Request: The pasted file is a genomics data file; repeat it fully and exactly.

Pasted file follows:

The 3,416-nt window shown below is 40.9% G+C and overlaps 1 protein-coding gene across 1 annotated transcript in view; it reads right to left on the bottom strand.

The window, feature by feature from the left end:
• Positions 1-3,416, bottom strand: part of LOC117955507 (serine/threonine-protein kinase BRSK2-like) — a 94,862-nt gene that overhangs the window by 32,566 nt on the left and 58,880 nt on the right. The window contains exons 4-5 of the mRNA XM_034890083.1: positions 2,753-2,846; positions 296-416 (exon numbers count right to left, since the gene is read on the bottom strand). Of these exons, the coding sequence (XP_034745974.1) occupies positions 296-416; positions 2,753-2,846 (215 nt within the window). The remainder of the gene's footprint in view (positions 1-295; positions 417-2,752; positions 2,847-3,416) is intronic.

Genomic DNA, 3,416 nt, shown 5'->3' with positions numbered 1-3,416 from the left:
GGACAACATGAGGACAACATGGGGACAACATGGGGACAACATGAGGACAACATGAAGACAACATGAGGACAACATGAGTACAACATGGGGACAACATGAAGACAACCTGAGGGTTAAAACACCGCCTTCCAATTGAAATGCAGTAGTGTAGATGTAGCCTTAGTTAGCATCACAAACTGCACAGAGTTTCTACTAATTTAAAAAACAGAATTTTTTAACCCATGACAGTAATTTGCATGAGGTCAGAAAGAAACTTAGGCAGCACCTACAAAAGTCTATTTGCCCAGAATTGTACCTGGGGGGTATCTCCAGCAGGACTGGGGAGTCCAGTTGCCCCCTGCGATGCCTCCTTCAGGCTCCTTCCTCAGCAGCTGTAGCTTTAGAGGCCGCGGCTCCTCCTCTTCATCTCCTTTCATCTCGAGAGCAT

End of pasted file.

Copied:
The 3,416-nt window shown below is 40.9% G+C and overlaps 1 protein-coding gene across 1 annotated transcript in view; it reads right to left on the bottom strand.

The window, feature by feature from the left end:
• Positions 1-3,416, bottom strand: part of LOC117955507 (serine/threonine-protein kinase BRSK2-like) — a 94,862-nt gene that overhangs the window by 32,566 nt on the left and 58,880 nt on the right. The window contains exons 4-5 of the mRNA XM_034890083.1: positions 2,753-2,846; positions 296-416 (exon numbers count right to left, since the gene is read on the bottom strand). Of these exons, the coding sequence (XP_034745974.1) occupies positions 296-416; positions 2,753-2,846 (215 nt within the window). The remainder of the gene's footprint in view (positions 1-295; positions 417-2,752; positions 2,847-3,416) is intronic.

Genomic DNA, 3,416 nt, shown 5'->3' with positions numbered 1-3,416 from the left:
GGACAACATGAGGACAACATGGGGACAACATGGGGACAACATGAGGACAACATGAAGACAACATGAGGACAACATGAGTACAACATGGGGACAACATGAAGACAACCTGAGGGTTAAAACACCGCCTTCCAATTGAAATGCAGTAGTGTAGATGTAGCCTTAGTTAGCATCACAAACTGCACAGAGTTTCTACTAATTTAAAAAACAGAATTTTTTAACCCATGACAGTAATTTGCATGAGGTCAGAAAGAAACTTAGGCAGCACCTACAAAAGTCTATTTGCCCAGAATTGTACCTGGGGGGTATCTCCAGCAGGACTGGGGAGTCCAGTTGCCCCCTGCGATGCCTCCTTCAGGCTCCTTCCTCAGCAGCTGTAGCTTTAGAGGCCGCGGCTCCTCCTCTTCATCTCCTTTCATCTCGAGAGCAT